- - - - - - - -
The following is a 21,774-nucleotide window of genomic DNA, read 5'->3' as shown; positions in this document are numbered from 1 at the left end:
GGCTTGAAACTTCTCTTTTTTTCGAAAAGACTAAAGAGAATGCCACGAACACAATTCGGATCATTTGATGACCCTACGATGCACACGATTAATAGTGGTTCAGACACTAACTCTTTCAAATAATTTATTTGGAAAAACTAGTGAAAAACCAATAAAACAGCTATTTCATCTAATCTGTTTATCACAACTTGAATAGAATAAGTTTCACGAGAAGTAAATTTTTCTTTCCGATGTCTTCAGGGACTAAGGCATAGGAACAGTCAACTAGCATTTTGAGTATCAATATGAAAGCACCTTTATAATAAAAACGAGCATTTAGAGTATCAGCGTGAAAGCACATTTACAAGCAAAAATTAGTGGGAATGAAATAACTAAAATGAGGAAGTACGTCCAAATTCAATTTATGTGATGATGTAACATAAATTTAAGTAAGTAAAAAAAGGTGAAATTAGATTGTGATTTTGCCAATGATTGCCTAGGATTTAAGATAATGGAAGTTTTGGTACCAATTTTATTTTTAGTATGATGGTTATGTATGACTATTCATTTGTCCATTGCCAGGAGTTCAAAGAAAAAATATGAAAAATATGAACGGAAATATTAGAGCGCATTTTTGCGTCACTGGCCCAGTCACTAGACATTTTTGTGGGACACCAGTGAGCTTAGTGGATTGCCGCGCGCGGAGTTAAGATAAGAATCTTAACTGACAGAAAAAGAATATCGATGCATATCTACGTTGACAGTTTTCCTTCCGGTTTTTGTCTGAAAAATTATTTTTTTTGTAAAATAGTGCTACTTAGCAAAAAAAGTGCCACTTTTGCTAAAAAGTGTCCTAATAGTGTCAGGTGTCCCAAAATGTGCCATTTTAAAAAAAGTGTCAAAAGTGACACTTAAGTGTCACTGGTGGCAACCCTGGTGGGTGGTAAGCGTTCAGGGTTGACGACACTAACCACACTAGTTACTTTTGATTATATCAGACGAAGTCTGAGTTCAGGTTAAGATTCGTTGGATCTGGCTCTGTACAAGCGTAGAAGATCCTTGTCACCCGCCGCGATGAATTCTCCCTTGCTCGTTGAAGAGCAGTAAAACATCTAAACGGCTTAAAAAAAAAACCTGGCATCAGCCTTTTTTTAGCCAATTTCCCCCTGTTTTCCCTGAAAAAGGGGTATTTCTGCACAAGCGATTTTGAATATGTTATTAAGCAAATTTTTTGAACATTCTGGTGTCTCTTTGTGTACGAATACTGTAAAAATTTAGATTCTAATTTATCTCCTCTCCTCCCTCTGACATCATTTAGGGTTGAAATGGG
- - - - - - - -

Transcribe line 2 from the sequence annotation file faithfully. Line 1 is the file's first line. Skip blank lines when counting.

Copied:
GGCTTGAAACTTCTCTTTTTTTCGAAAAGACTAAAGAGAATGCCACGAACACAATTCGGATCATTTGATGACCCTACGATGCACACGATTAATAGTGGTTCAGACACTAACTCTTTCAAATAATTTATTTGGAAAAACTAGTGAAAAACCAATAAAACAGCTATTTCATCTAATCTGTTTATCACAACTTGAATAGAATAAGTTTCACGAGAAGTAAATTTTTCTTTCCGATGTCTTCAGGGACTAAGGCATAGGAACAGTCAACTAGCATTTTGAGTATCAATATGAAAGCACCTTTATAATAAAAACGAGCATTTAGAGTATCAGCGTGAAAGCACATTTACAAGCAAAAATTAGTGGGAATGAAATAACTAAAATGAGGAAGTACGTCCAAATTCAATTTATGTGATGATGTAACATAAATTTAAGTAAGTAAAAAAAGGTGAAATTAGATTGTGATTTTGCCAATGATTGCCTAGGATTTAAGATAATGGAAGTTTTGGTACCAATTTTATTTTTAGTATGATGGTTATGTATGACTATTCATTTGTCCATTGCCAGGAGTTCAAAGAAAAAATATGAAAAATATGAACGGAAATATTAGAGCGCATTTTTGCGTCACTGGCCCAGTCACTAGACATTTTTGTGGGACACCAGTGAGCTTAGTGGATTGCCGCGCGCGGAGTTAAGATAAGAATCTTAACTGACAGAAAAAGAATATCGATGCATATCTACGTTGACAGTTTTCCTTCCGGTTTTTGTCTGAAAAATTATTTTTTTTGTAAAATAGTGCTACTTAGCAAAAAAAGTGCCACTTTTGCTAAAAAGTGTCCTAATAGTGTCAGGTGTCCCAAAATGTGCCATTTTAAAAAAAGTGTCAAAAGTGACACTTAAGTGTCACTGGTGGCAACCCTGGTGGGTGGTAAGCGTTCAGGGTTGACGACACTAACCACACTAGTTACTTTTGATTATATCAGACGAAGTCTGAGTTCAGGTTAAGATTCGTTGGATCTGGCTCTGTACAAGCGTAGAAGATCCTTGTCACCCGCCGCGATGAATTCTCCCTTGCTCGTTGAAGAGCAGTAAAACATCTAAACGGCTTAAAAAAAAAACCTGGCATCAGCCTTTTTTTAGCCAATTTCCCCCTGTTTTCCCTGAAAAAGGGGTATTTCTGCACAAGCGATTTTGAATATGTTATTAAGCAAATTTTTTGAACATTCTGGTGTCTCTTTGTGTACGAATACTGTAAAAATTTAGATTCTAATTTATCTCCTCTCCTCCCTCTGACATCATTTAGGGTTGAAATGGG